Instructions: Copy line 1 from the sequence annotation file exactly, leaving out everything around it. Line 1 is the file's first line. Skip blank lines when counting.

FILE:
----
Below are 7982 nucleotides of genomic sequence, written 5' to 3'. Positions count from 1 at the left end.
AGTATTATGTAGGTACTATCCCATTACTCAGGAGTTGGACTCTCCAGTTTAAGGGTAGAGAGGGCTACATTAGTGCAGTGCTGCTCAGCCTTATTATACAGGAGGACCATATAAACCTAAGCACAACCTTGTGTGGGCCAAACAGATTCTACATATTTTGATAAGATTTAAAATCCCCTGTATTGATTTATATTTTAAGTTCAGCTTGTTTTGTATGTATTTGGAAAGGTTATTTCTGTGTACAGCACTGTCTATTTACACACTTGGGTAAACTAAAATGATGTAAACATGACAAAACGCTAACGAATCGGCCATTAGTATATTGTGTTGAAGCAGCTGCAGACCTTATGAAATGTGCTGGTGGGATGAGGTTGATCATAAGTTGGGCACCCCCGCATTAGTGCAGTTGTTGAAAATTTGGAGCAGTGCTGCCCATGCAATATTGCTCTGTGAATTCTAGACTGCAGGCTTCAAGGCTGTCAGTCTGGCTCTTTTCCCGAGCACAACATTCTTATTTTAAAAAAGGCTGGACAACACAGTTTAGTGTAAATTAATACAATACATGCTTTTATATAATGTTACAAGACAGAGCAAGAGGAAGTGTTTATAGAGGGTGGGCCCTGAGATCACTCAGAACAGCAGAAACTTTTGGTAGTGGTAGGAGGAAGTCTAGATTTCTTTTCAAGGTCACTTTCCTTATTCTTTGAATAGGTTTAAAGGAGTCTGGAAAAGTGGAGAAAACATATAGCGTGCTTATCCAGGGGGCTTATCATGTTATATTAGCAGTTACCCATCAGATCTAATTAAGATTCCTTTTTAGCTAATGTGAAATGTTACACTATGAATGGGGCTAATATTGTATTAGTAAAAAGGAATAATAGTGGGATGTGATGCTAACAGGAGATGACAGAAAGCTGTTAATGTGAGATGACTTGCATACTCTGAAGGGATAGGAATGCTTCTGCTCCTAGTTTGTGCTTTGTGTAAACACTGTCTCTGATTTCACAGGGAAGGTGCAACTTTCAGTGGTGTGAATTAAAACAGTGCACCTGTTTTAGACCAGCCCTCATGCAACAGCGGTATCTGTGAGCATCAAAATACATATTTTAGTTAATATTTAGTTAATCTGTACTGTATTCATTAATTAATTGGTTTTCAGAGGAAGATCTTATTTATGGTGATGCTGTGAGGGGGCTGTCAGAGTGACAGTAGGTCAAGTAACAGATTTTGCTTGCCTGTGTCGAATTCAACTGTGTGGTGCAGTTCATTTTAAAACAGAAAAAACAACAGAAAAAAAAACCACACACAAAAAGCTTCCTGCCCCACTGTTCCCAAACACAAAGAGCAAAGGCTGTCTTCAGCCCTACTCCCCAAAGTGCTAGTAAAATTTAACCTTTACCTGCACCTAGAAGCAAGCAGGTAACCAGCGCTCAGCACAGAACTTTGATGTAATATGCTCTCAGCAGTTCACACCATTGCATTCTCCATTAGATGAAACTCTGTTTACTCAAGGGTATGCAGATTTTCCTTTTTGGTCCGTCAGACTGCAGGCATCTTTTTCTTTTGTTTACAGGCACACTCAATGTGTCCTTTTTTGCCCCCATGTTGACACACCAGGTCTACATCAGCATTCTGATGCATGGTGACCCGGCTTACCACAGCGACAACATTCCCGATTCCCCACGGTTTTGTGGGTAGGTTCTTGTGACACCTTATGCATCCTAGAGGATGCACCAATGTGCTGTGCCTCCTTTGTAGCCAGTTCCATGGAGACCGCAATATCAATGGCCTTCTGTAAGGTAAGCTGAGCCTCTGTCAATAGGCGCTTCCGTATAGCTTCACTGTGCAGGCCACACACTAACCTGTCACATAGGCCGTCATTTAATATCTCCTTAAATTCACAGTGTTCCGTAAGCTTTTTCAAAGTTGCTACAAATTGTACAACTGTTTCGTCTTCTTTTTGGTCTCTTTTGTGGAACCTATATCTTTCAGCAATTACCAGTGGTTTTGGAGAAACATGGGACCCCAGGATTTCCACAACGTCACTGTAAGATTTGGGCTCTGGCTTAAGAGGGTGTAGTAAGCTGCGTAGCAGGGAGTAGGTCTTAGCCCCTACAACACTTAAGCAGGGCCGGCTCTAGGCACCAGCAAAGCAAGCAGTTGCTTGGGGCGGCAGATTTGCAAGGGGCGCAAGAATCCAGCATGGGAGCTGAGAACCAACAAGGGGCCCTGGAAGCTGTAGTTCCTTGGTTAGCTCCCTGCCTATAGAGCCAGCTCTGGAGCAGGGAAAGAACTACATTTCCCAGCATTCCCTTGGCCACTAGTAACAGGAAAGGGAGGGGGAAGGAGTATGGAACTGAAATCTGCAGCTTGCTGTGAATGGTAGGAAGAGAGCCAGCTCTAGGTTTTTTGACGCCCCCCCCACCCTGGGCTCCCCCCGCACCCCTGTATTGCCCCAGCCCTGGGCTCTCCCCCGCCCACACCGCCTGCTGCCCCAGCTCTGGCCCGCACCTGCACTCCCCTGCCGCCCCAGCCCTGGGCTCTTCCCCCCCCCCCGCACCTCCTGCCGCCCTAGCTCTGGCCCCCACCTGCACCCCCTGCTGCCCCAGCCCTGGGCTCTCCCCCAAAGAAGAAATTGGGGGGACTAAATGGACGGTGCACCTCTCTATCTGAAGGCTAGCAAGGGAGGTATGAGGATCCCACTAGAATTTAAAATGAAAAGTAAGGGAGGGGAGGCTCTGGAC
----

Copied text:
Below are 7982 nucleotides of genomic sequence, written 5' to 3'. Positions count from 1 at the left end.